Rail Budget: Nothing Official about It

The interim rail budget 2009-10 presented to the Parliament by Union Minister for Railways Lalu Prasad on Friday brought cheer to millions of train passengers across the country, but failed to impress opposition parties that said the package was a ‘bogey’ geared towards poll stations.

The budget cuts fares by 2 percent, introduces 43 new routes and ups the planned expenditure for expansion, despite a clear downturn on freight revenues during the last quarter.

Humour, spontaneous digs at the opposition and gallery play were the highlights of the Lalu’s budget speech. He also announced the extension of 14 routes, an increase in the frequency of 14 trains and additional expenditures to be incurred on safety.

In his fifth straight rail budget for the UPA government, Lalu earmarked a higher plan expenditure of Rs.37,905 crore (Rs.379.05 billion/$7.58 billion) towards expansion next fiscal, against revised estimates of Rs.36,773 crore (Rs.367.73 billion/$7.35 billion) for 2008-09, hoping for higher passenger and freight earnings since January.

The minister is known to have turned around the railways into a profit making arm for the central establishment.

He also reported higher earnings on both passenger and freight segments, despite the economic slowdown.

Lalu expressed pride that the Railways took the tracks to recovery under him and expressed hope that the journey to the zenith of success would continue without taxing the proverbial ‘aam admi.’

Lalu’s measures, however, are interim in nature, as the regular budget would be presented by the new government on the other side of the general elections slated for later this year.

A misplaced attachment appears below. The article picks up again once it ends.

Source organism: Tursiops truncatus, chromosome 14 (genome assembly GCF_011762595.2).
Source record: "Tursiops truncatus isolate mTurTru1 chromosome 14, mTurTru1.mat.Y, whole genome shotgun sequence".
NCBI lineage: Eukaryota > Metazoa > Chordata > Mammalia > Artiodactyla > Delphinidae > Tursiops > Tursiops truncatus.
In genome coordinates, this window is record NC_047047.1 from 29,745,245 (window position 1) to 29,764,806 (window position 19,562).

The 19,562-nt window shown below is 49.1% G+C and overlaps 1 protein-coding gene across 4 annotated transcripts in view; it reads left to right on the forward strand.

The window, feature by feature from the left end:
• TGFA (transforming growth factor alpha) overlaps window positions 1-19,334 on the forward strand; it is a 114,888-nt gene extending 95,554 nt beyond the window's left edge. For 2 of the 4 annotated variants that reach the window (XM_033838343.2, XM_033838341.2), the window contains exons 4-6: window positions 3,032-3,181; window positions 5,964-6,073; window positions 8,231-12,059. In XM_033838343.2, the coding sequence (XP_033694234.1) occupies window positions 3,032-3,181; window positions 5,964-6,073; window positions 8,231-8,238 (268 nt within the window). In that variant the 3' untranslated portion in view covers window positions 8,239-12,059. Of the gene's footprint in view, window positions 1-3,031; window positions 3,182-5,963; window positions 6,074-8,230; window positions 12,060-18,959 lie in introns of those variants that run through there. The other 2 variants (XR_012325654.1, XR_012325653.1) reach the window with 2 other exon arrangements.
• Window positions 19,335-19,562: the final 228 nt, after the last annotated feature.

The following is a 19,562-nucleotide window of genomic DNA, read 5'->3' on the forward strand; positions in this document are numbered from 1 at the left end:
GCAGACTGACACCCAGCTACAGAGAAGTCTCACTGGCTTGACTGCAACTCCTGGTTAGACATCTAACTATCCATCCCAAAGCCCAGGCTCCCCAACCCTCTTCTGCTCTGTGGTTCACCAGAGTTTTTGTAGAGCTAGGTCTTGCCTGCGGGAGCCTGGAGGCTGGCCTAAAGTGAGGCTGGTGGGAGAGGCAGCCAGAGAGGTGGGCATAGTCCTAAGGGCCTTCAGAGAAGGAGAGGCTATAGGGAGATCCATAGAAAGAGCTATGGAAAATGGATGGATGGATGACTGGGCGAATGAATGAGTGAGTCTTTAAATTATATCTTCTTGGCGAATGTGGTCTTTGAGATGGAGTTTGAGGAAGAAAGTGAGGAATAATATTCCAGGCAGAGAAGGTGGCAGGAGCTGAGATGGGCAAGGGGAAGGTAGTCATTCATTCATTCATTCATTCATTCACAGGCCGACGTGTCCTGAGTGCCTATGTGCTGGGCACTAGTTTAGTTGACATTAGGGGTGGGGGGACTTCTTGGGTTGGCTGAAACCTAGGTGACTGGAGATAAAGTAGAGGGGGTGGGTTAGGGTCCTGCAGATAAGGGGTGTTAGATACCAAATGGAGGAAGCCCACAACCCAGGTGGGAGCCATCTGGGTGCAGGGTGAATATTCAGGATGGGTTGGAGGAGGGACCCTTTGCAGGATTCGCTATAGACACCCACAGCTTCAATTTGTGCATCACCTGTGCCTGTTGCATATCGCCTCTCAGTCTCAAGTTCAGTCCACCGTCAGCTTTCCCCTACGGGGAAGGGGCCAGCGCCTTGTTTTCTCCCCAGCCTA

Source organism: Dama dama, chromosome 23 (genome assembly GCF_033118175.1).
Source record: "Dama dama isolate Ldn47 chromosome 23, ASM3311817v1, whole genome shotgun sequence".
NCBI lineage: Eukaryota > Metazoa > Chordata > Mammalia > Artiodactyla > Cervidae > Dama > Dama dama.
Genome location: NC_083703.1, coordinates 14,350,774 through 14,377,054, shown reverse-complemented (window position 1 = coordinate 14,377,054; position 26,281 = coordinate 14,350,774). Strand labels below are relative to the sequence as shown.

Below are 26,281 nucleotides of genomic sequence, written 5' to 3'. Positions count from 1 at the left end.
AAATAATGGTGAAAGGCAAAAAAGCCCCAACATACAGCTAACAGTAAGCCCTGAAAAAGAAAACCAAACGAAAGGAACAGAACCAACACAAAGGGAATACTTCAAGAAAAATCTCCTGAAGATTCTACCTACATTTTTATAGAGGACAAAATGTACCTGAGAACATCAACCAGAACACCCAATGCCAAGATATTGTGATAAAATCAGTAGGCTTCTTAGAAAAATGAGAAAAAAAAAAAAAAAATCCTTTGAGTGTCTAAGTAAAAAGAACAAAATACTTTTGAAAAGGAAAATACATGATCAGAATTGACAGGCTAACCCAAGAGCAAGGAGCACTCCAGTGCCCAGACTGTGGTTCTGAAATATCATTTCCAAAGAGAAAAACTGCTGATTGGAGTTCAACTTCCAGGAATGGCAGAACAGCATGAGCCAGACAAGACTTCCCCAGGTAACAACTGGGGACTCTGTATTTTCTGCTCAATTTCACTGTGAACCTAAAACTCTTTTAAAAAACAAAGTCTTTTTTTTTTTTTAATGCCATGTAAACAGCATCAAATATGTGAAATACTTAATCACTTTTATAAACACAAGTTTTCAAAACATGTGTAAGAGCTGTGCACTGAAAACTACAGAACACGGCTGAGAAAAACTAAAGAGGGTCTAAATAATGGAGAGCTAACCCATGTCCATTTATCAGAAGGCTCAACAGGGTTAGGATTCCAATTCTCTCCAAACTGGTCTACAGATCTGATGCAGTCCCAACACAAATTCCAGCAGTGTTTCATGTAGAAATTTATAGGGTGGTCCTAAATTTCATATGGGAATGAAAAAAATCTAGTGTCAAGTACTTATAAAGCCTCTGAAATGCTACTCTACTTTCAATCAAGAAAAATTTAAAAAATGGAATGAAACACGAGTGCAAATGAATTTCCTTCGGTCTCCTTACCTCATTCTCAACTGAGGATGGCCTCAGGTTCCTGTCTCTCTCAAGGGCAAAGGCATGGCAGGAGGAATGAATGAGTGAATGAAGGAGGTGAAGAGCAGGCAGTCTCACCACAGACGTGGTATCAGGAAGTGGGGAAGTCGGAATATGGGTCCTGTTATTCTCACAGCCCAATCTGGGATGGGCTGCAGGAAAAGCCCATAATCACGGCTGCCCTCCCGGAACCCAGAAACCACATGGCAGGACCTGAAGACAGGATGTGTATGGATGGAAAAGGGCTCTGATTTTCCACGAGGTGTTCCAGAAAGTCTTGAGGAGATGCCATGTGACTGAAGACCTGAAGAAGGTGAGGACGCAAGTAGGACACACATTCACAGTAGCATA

The Indian Railways are the second largest railroad in the world under a single management, running more than 11,000 trains every day, 7,000 of which are for passengers.

The network comprises 108,706 km and ferries 14 million passengers daily from 6,853 stations across the length and breadth of the country. This is the reason why it is the only ministry that has a separate budget.

Indian industry welcomed the budget, especially the decision to enhance the capacity of wagons and the push for dedicated freight corridors across the length and breadth of the country.

The Confederation of Indian Industry (CII) said: “Freight corridors, containers and improved passenger amenities announced in the budget will go a long way in making India’s railway network more modern and efficient.”

The Associated Chambers of Commerce and Industry (Assocham), though, said the budget could have lowered freight rates as well.

FICCI said Lalu had failed to come to the rescue of the industry by lowering freight charges at a time when the industry is battling with a grave economic slowdown.

With an eye towatds to looming general elections Lalu, who had recently visited Japan and rode the famous ‘Shinkansen,’ said his ministry was examining the feasibility of running the “bullet trains” on the Delhi-Patna sector.

Soon after the session the UPA principal – Congress – said the budget was “pro people” and “developmental.

However, Lalu’s exuberance and humour failed to rub off on the opposition benches where leaders cutting across the spectrum blasted his budget as “populist” – a four letter word in democratic India.

Former rail minister and Trinamool chief Mamata Banerjee says the budget was a “mere poll gimmick” that would lose all relevance after a new government takes over.

The main Opposition Bharatiya Janata Party (BJP) said the interim document was “disappointing, directionless and populist.”

Party spokesman Shahnawaz Hussain said the budget was nothing “but jugglery of words.”

Despite criticism from opposition parties Lalu found reprieve in soaring market indexes that took his budget as a pointer towards the interim general budget to be presented Monday, to shed pessimism.

The BSE index ended up 1.78%, after having risen as much as 2.4% during trade while the 50-share NSE Nifty index rose 1.9% to notch its highest close since January in over a month.

Optimism prevailed after the budget was announced and analysts expressed optimism of the government announcing financial stimulus to revive slowing growth in the interim Budget 2009-10 that is scheduled to be tabled in Parliament on Monday.

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